US 5626858 A
Various liquid or low melting pesticide and herbicide formulations, previously formulated with organic solvents, are combined with a polymer in solution and co-precipitated to form a polymer complex which captures the pesticide or herbicide yet exists as a solid at ambient conditions. By preparing the pesticide or herbicide formulation as a solid complex, storage and handling of the formulation is possible without the potential for organic solvent emission. When the solid polymer complex is placed in water, a stable aqueous dispersion of the pesticide or herbicide is achieved as the polymer inhibits flocculation, with approximately 100% recovery of the pesticide or herbicide.
1. A method for producing a solid insertion complex of a polymer and an active ingredient which provides a stable dispersion of the active ingredient in water comprising:
providing a polymer having acid groups in a polymer matrix thereof for forming an insertion complex via hydrogen bonding with the active ingredient,
dissolving the polymer in a solvent,
dissolving the active ingredient in the polymer solvent solution, and
co-precipitating the polymer and active ingredient as a solid insertion complex.
2. The method of claim 1 wherein the polymer solvent solution is heated to a temperature of from 0° to 70° C., prior to dissolving the active ingredient.
3. The method of claim 1 wherein the solvent is an alcohol.
4. The method of claim 3 wherein the solvent is removed by evaporation.
5. The method of claim 1 further comprising adjusting the pH of the polymer solvent solution to provide a pH of greater than 3.
6. The method of claim 1 wherein the solvent is water.
7. The method of claim 1 further comprising removing the solvent to co-precipitate the solid insertion complex.
8. The method of claim 1 wherein the polymer is selected from the group consisting of a maleic acid-methylvinylether alternating copolymer, a maleic acid-butylvinylether copolymer, polyacrylic acid, polymethacrylate, and pyrollidonylethyl-malemide-methylvinylether-maleic acid copolymer.
9. The method of claim 7 wherein the solvent is removed by freeze drying.
10. The method of claim 7 wherein the solvent is removed by spray drying.
11. The method of claim 7 further comprising preparing the active ingredient as a suspension prior to dissolving in the polymer solvent solution.
12. The product produced by the process of claim 1.
13. The method of providing a stable emulsion of an active ingredient in water comprising:
preparing a solid insertion complex of the active ingredient with a polymer according to claim 20,
adding the complex to water,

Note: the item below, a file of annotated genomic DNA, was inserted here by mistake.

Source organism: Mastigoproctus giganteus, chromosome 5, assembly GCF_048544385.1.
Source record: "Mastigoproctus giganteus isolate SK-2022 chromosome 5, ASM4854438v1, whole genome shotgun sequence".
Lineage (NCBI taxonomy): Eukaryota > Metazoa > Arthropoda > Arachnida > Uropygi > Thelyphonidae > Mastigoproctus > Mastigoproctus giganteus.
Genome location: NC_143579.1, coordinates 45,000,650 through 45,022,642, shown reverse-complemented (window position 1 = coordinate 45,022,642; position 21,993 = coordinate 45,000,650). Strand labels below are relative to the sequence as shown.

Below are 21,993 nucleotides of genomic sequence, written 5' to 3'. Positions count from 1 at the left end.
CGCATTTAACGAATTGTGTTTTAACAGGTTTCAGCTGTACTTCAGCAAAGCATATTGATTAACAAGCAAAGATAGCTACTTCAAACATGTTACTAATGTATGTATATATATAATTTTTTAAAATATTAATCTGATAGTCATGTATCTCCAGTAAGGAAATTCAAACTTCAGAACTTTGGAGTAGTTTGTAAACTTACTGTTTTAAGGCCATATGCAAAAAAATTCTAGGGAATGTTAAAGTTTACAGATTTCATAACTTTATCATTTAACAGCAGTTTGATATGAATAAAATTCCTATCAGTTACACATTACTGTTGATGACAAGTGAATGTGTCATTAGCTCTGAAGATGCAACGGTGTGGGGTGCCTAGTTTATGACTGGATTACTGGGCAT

dispersing the active ingredient into a stable emulsion, and substantially completely recovering the active ingredient in the water.
This is a division of application Ser. No. 07/975,812, filed Nov. 13, 1992, now U.S. Pat. No. 5,476,662
This invention relates to pesticides and herbicides which form complexes with a polymer for storage and handling as a solid, the pesticides and herbicides instantly dispersable into a stable emulsion when added to water.
Various pesticides and herbicides are available in liquid form such as various members of the chloroacetanilide family including metolachlor, acetochlor, pretilachlor, dimethachlor, alachlor and butachlor, which exist as oily liquids or low melting solids at ambient conditions. Such materials are usually formulated and applied in combination with various organic solvents.
With increased attention to lowering solvent emissions and to ease handling requirements, it is preferred to use pesticides and herbicides which may be handled in solid form for storage and transport. It is also desirable to provide a solid pesticide or herbicide which may be dissolved, rather than in an organic solvent, in water at the time of application. To be successful, the material must form a uniform dispersion to assure even application and maintain a stable emulsion for a time sufficient to complete the application. However, many pesticides and herbicides such as members of the chloroacetanilide family, are not considered suitable for use in a solid form, nor for preparation as aqueous emulsions.
It is an object of the present invention to provide a polymer capable of complexing with a pesticide or herbicide to form a solid material for storage and handling.
It is a further object to provide a polymer complex of a pesticide or herbicide which, when added to water, forms an instant dispersion of the pesticide or herbicide into a stable emulsion, with nearly complete recovery of the pesticide or herbicide.